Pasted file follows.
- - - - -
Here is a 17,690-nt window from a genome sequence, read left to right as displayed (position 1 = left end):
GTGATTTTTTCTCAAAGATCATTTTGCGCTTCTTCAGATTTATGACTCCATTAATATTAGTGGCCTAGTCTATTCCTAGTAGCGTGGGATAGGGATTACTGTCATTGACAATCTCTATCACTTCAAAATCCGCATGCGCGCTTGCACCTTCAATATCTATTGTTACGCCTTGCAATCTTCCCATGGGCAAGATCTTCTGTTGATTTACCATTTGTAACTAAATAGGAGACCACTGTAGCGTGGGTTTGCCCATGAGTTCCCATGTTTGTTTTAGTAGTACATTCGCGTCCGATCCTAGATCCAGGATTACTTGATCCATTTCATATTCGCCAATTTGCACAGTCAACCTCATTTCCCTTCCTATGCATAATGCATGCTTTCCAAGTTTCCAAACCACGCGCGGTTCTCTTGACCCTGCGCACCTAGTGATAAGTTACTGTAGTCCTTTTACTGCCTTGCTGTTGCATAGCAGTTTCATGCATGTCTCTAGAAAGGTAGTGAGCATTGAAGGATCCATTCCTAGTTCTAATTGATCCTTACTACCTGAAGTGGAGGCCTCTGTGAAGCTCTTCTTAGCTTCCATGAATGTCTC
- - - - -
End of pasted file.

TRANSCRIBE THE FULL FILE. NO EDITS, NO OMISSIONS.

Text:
Here is a 17,690-nt window from a genome sequence, read left to right as displayed (position 1 = left end):
GTGATTTTTTCTCAAAGATCATTTTGCGCTTCTTCAGATTTATGACTCCATTAATATTAGTGGCCTAGTCTATTCCTAGTAGCGTGGGATAGGGATTACTGTCATTGACAATCTCTATCACTTCAAAATCCGCATGCGCGCTTGCACCTTCAATATCTATTGTTACGCCTTGCAATCTTCCCATGGGCAAGATCTTCTGTTGATTTACCATTTGTAACTAAATAGGAGACCACTGTAGCGTGGGTTTGCCCATGAGTTCCCATGTTTGTTTTAGTAGTACATTCGCGTCCGATCCTAGATCCAGGATTACTTGATCCATTTCATATTCGCCAATTTGCACAGTCAACCTCATTTCCCTTCCTATGCATAATGCATGCTTTCCAAGTTTCCAAACCACGCGCGGTTCTCTTGACCCTGCGCACCTAGTGATAAGTTACTGTAGTCCTTTTACTGCCTTGCTGTTGCATAGCAGTTTCATGCATGTCTCTAGAAAGGTAGTGAGCATTGAAGGATCCATTCCTAGTTCTAATTGATCCTTACTACCTGAAGTGGAGGCCTCTGTGAAGCTCTTCTTAGCTTCCATGAATGTCTC